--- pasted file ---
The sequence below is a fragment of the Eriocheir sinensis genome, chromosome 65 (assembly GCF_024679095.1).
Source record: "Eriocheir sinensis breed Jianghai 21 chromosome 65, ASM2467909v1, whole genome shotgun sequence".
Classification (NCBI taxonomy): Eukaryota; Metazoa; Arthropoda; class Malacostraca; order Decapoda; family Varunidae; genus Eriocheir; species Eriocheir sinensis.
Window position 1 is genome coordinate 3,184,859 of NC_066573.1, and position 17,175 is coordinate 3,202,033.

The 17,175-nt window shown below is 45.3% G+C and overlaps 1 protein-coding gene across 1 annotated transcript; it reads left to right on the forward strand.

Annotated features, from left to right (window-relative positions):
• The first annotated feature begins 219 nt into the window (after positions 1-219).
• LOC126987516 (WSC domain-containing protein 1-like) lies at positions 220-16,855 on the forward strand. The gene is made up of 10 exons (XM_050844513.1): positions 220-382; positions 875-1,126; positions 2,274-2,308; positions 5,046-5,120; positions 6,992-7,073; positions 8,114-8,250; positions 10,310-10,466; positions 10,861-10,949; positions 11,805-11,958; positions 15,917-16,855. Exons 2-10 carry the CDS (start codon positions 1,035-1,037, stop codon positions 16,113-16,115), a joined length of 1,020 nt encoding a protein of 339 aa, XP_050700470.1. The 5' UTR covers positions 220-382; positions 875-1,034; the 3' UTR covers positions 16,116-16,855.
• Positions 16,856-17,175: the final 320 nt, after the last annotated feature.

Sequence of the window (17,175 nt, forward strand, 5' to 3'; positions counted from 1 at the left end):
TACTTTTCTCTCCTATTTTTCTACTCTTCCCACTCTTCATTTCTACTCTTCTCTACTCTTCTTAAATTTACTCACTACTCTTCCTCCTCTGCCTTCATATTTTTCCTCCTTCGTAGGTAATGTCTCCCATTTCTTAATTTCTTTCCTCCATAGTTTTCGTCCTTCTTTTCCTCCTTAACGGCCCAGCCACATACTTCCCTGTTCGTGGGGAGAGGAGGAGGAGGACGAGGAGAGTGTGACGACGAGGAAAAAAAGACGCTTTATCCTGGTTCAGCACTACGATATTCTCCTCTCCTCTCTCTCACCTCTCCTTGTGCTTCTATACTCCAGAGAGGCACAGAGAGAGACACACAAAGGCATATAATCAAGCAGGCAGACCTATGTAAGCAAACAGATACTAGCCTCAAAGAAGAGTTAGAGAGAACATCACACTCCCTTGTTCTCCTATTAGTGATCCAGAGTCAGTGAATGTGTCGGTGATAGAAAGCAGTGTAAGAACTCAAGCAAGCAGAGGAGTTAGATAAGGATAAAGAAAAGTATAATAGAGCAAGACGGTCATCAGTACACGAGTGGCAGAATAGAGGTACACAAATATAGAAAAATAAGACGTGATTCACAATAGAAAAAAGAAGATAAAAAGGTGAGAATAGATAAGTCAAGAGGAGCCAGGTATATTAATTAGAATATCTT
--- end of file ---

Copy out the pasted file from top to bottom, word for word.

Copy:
The sequence below is a fragment of the Eriocheir sinensis genome, chromosome 65 (assembly GCF_024679095.1).
Source record: "Eriocheir sinensis breed Jianghai 21 chromosome 65, ASM2467909v1, whole genome shotgun sequence".
Classification (NCBI taxonomy): Eukaryota; Metazoa; Arthropoda; class Malacostraca; order Decapoda; family Varunidae; genus Eriocheir; species Eriocheir sinensis.
Window position 1 is genome coordinate 3,184,859 of NC_066573.1, and position 17,175 is coordinate 3,202,033.

The 17,175-nt window shown below is 45.3% G+C and overlaps 1 protein-coding gene across 1 annotated transcript; it reads left to right on the forward strand.

Annotated features, from left to right (window-relative positions):
• The first annotated feature begins 219 nt into the window (after positions 1-219).
• LOC126987516 (WSC domain-containing protein 1-like) lies at positions 220-16,855 on the forward strand. The gene is made up of 10 exons (XM_050844513.1): positions 220-382; positions 875-1,126; positions 2,274-2,308; positions 5,046-5,120; positions 6,992-7,073; positions 8,114-8,250; positions 10,310-10,466; positions 10,861-10,949; positions 11,805-11,958; positions 15,917-16,855. Exons 2-10 carry the CDS (start codon positions 1,035-1,037, stop codon positions 16,113-16,115), a joined length of 1,020 nt encoding a protein of 339 aa, XP_050700470.1. The 5' UTR covers positions 220-382; positions 875-1,034; the 3' UTR covers positions 16,116-16,855.
• Positions 16,856-17,175: the final 320 nt, after the last annotated feature.

Sequence of the window (17,175 nt, forward strand, 5' to 3'; positions counted from 1 at the left end):
TACTTTTCTCTCCTATTTTTCTACTCTTCCCACTCTTCATTTCTACTCTTCTCTACTCTTCTTAAATTTACTCACTACTCTTCCTCCTCTGCCTTCATATTTTTCCTCCTTCGTAGGTAATGTCTCCCATTTCTTAATTTCTTTCCTCCATAGTTTTCGTCCTTCTTTTCCTCCTTAACGGCCCAGCCACATACTTCCCTGTTCGTGGGGAGAGGAGGAGGAGGACGAGGAGAGTGTGACGACGAGGAAAAAAAGACGCTTTATCCTGGTTCAGCACTACGATATTCTCCTCTCCTCTCTCTCACCTCTCCTTGTGCTTCTATACTCCAGAGAGGCACAGAGAGAGACACACAAAGGCATATAATCAAGCAGGCAGACCTATGTAAGCAAACAGATACTAGCCTCAAAGAAGAGTTAGAGAGAACATCACACTCCCTTGTTCTCCTATTAGTGATCCAGAGTCAGTGAATGTGTCGGTGATAGAAAGCAGTGTAAGAACTCAAGCAAGCAGAGGAGTTAGATAAGGATAAAGAAAAGTATAATAGAGCAAGACGGTCATCAGTACACGAGTGGCAGAATAGAGGTACACAAATATAGAAAAATAAGACGTGATTCACAATAGAAAAAAGAAGATAAAAAGGTGAGAATAGATAAGTCAAGAGGAGCCAGGTATATTAATTAGAATATCTT